The way car makers all over the world are scrambling these days to step up their electric game, you would think gas engines are on their last legs and customers are shunning them like a disease. But people who are actually crunching the numbers and looking at the whole phenomenon in a scientific way beg to differ. They say plug-in electric cars might not be the future of transportation like we are led to believe.
There are a number of factors affecting the long-term situation with electric cars, and unlike the traditional market elements, the adoption by customers is not the most important one. The biggest hurdle against electric cars going truly mainstream, at the moment at least, is technology. It is not exactly a secret that the current battery technology sucks. The best of them are out of juice after 100 miles or so, and they take long, arduous hours to charge up. So save a groundbreaking technological breakthrough, the outlook is pretty bleak for PEVs in terms of convenience. It kind of goes against the whole promise of a personal car which is freedom of movement.
Another important factor is government policies. This has to do with the incentives governments are willing to give EV customers in order to expand their use. So they offer rebates at the time of purchase, tax exemptions, toll waivers, free parking, and exemptions from ferry fees. Or they allow electric cars to have the advantage of using high-occupancy vehicle or bus lanes. Now these could work, but the problem with policies is that they change with the administrations. In fact, several countries have started to remove or phase out existing policies that encourage the purchase of PEVs, because the slow rate of progress in technology and enormous costs have shaken their faith in them. And as the incentives thin out, down goes the sales of PEVs.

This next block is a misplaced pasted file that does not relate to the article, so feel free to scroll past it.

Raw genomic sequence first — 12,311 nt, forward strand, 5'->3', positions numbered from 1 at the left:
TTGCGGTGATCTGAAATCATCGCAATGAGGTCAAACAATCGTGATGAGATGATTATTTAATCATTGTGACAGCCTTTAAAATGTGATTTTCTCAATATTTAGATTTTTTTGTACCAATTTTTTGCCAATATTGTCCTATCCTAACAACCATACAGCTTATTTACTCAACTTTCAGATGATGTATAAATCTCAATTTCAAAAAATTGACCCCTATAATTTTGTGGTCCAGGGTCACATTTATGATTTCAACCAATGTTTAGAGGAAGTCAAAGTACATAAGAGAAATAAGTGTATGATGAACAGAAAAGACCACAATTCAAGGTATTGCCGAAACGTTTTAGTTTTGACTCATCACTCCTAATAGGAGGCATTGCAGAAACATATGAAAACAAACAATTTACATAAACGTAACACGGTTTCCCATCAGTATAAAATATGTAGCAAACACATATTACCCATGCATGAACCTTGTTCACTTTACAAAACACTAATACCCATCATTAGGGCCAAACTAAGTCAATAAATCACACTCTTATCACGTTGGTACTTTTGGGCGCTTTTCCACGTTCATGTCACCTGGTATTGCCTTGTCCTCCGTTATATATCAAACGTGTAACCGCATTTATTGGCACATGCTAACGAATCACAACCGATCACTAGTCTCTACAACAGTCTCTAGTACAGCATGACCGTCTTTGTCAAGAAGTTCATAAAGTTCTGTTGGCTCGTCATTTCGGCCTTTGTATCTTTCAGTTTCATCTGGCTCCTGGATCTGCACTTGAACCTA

As for the role of customer demand for plug-in electric cars, while ephemeral trends may cause a temporary surge in the sales of EVs, the trajectory at the moment is not an upward one. This has to do with the convenience issues of EVs, purchase prices and operational costs between plug-in and gasoline-fueled vehicles. In essence, when you strip away the surface glitz of running an electric vehicle, you often find you have to pay a lot more so that you can get a lot less. Even the most environmentally conscious person has a limit for how much trouble he or she is willing to go through, how much money they are willing to part with, so that they might reduce their carbon footprint by a tiny bit. Of course, the situation can get better as technology improves and cost come down. But as already said, this train is not moving fast enough.
To reach price parity with gasoline-fueled vehicles, battery packs for plug-in electric vehicles will likely need to decrease to about $100/kilowatt hour (kWh). However, the cost of the battery pack for most manufactures is still more than $200/kWh. Further reductions in cost will need to be realized to fully achieve vehicle price parity with gasoline vehicles.
The question of infrastructure is one that is often overlooked, but it is one that could render the other issues moot. For the electric car to become a global phenomenon it needs, first and foremost, universal access to electricity. That in itself is a huge problem, seeing as huge chunks of the population in countries like India do not have that. But even in more-developed countries, access to charging stations still places limits on PEV adoption. Now, one would argue that governments should invest in expansion of charging stations and other solutions such as battery-swapping stations where you can drop your empty pack and get a fully charged one. But one also wonders if this money and effort would not be better spent on the development of hydrogen infrastructure for fuel-cell vehicle which, thanks to their already mature technology, have none of the practical issues of the plug-in EVs.
In spite of all that is wrong with the EV phenomenon on the whole, it is not likely that the industry or the administrative bodies would give up on it for the simple reason that there doesn’t seem to a viable alternative. Granted, fuel-cell seems like a good idea. But it will always be a toss-up between the two technologies given the amount of work needed to make them work in the real world.
Charts and figures by Melissa Lynes – U.S. Energy Information Administration (EIA)
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